Instead, when I am not getting over rough ground as lightly as possible by dreaming of a happier future, I can truly enjoy the process. I'm especially enjoying the Spark People process - and the weight loss thing - and the healthier choices aspects that are now shaping my days. I am loving how good it feels to drink enough water. I am tickled pink when I have the stamina to get through a big chore and still feel like having a good time when it's done. I am totally enjoying reading the SP articles and playing with the trivia questions and learning things I hadn't known. This all feels like the fun of opening presents on Christmas morning.
I know I will love being at my goal weight and I'll love it the day I can button up THAT dress. I am going to enjoy playing with my Christmas presents. But honest and true - I am not going to wish my weight losing life away. I'm having too much fun.
Wednesday, November 11, 2009
First I want to thank everyone who left me encouraging comments on yesterday's post. It's simply wonderful to feel the kindness of your thoughts - the sympathy and understanding. Thank you so much. I am substantially better today than I was yesterday.
If you have ever taken a Myers Briggs Personality Test you'll know there are E people and I people. Extroverts and Introverts - and the defining attributes aren't sociable friendly people vs. unsociable unfriendly sorts. The difference between an E and an I has more to do with energy levels and problem solving styles. E's are energized when others are around and solve problems in groups. They make superb committee people. I's, otoh, find their energy sapped by crowds and are the type to go off, like Jack Horner, into a corner, and come out with a plum of a solution to any problem. I am married to an I who can focus for months at a time on a project, in his corner office and come out with a 900 page book! I am an E. I NEVER try to tackle a problem by myself. If I don't have a committee, I'll scoop up strangers and pump them for their opinions and viewpoints.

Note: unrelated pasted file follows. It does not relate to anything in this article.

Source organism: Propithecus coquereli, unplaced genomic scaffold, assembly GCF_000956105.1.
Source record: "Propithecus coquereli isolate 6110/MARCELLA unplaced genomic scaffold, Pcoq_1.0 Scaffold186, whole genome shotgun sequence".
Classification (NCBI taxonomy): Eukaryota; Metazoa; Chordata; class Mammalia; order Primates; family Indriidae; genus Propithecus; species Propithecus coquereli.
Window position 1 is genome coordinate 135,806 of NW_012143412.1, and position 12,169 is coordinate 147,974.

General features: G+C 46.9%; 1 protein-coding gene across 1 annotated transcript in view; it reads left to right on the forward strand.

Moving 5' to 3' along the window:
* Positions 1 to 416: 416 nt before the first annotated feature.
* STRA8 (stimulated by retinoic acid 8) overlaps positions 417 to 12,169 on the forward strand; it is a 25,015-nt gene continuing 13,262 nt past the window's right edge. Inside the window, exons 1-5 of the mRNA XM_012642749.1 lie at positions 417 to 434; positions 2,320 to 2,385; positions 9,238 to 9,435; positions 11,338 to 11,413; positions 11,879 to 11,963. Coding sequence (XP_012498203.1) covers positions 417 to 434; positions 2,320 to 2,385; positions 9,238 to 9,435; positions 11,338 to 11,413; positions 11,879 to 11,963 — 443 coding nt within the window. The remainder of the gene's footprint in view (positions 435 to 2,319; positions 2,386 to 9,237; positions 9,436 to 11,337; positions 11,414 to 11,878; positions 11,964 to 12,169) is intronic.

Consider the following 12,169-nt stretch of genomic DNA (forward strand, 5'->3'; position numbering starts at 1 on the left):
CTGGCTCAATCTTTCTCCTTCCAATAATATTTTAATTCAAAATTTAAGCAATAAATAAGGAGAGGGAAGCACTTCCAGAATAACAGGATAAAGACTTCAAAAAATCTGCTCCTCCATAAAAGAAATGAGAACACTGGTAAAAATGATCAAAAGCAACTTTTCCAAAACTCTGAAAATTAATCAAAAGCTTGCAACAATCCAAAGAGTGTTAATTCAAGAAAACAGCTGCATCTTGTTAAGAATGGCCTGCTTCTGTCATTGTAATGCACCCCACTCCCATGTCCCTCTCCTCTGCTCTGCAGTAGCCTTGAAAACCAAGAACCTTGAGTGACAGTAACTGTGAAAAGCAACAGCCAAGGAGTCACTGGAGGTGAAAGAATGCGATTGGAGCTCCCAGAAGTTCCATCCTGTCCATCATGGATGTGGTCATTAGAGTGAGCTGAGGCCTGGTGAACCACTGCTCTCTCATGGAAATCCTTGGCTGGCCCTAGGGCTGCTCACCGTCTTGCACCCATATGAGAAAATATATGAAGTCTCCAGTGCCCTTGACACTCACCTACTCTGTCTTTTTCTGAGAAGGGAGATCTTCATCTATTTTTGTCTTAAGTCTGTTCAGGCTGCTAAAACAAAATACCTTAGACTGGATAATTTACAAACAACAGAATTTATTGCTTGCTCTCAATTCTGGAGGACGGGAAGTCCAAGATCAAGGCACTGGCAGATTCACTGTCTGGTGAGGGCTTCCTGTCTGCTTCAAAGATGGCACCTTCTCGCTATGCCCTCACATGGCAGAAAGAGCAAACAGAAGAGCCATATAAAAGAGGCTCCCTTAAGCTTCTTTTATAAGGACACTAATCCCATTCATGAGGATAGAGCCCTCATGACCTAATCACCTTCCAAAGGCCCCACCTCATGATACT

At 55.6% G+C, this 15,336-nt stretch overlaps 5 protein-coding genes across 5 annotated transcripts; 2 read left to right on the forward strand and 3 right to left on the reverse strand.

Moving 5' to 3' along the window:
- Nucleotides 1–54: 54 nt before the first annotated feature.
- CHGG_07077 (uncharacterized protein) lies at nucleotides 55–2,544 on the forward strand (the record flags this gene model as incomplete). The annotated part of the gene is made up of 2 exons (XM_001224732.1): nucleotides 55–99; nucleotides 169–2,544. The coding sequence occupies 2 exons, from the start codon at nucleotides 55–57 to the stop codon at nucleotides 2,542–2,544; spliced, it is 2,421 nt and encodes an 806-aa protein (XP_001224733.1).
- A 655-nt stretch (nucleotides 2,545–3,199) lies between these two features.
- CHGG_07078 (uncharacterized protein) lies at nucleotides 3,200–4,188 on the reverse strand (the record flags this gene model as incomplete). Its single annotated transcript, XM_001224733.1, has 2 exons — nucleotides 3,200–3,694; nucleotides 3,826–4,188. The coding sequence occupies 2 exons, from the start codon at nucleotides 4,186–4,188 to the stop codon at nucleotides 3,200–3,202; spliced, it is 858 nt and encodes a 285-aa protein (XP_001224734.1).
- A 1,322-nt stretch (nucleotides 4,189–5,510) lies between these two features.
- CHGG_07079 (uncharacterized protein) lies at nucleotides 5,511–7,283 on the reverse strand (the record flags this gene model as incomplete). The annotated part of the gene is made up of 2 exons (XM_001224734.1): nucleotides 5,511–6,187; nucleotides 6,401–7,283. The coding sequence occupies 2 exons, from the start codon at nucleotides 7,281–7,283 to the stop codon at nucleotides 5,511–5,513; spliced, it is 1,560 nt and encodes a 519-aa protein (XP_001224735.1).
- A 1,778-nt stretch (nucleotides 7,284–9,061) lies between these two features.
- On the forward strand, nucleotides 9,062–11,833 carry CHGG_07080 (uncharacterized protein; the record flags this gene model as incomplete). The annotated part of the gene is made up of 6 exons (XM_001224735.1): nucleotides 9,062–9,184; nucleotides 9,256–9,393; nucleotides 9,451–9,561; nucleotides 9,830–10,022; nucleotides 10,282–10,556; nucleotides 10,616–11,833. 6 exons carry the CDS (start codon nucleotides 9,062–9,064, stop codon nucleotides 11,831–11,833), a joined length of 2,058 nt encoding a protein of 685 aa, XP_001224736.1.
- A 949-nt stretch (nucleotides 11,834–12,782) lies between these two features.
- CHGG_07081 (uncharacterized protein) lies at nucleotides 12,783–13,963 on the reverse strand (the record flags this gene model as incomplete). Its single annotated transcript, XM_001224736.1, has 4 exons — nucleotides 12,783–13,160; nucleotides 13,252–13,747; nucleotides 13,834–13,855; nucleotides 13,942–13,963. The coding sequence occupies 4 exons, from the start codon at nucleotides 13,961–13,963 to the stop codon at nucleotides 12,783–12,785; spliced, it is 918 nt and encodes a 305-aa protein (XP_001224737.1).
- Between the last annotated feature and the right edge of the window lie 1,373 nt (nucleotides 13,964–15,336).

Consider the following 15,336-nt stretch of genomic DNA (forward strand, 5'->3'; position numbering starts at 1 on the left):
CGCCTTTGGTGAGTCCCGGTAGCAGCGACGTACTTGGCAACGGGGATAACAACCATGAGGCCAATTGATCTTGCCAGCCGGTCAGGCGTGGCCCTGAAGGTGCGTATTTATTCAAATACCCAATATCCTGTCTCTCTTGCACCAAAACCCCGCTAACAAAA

My job takes me out into the public every day - the RANDOM public which means not just friends and co-workers, but anybody who walks into the library. But it was those friends who came in yesterday who helped me so much as I wrestled with my sadness, my mortification, and my worries. Each one of them got to hear me puke out my story and as each one listened, nodded, cooed sympathetic sounds and patted me or hugged me they lifted some of the pain out of my heart, carried it away with them, and, since it wasn't their pain, tossed it in the trash on their way out of the building.
My favorite minister just happened to walk into the library while I was standing in the foyer. My knitting group met for lunch at the library. A Virgo Sister Friend called me out of the blue and we commiserated over how the world had suddenly grown unfriendly. You - dear spark buddies - posted encouragement here on my blog. And by the end of the day I was able to stop hunching over my aching heart and stand up straight.
And after work I went to the gym and began walking around the indoor track. I didn't want to pump it up too much because I had a speaking engagement later in the evening and I didn't want to get too sweaty. But after a few laps my blood began to flow - and then surge - and after maybe a half a mile I suddenly felt the endorphins kick in. My eyes felt awake - felt like the light had gotten brighter. My shoulder blades began to pull together, lifting my chest even higher. By the time I'd done 2 miles I could smile brightly at people as I changed and checked out.
ding ding ding ding ding
That's the Duh Bess Bell going off in my head - saying Earth To Bess - Don't ever underestimate the mental health value of exercise - When your heart is in pain - walk - or run or swim or use the elliptical machine - but whatever you do - MOVE. Move your body and you'll end up moving it away from heartache.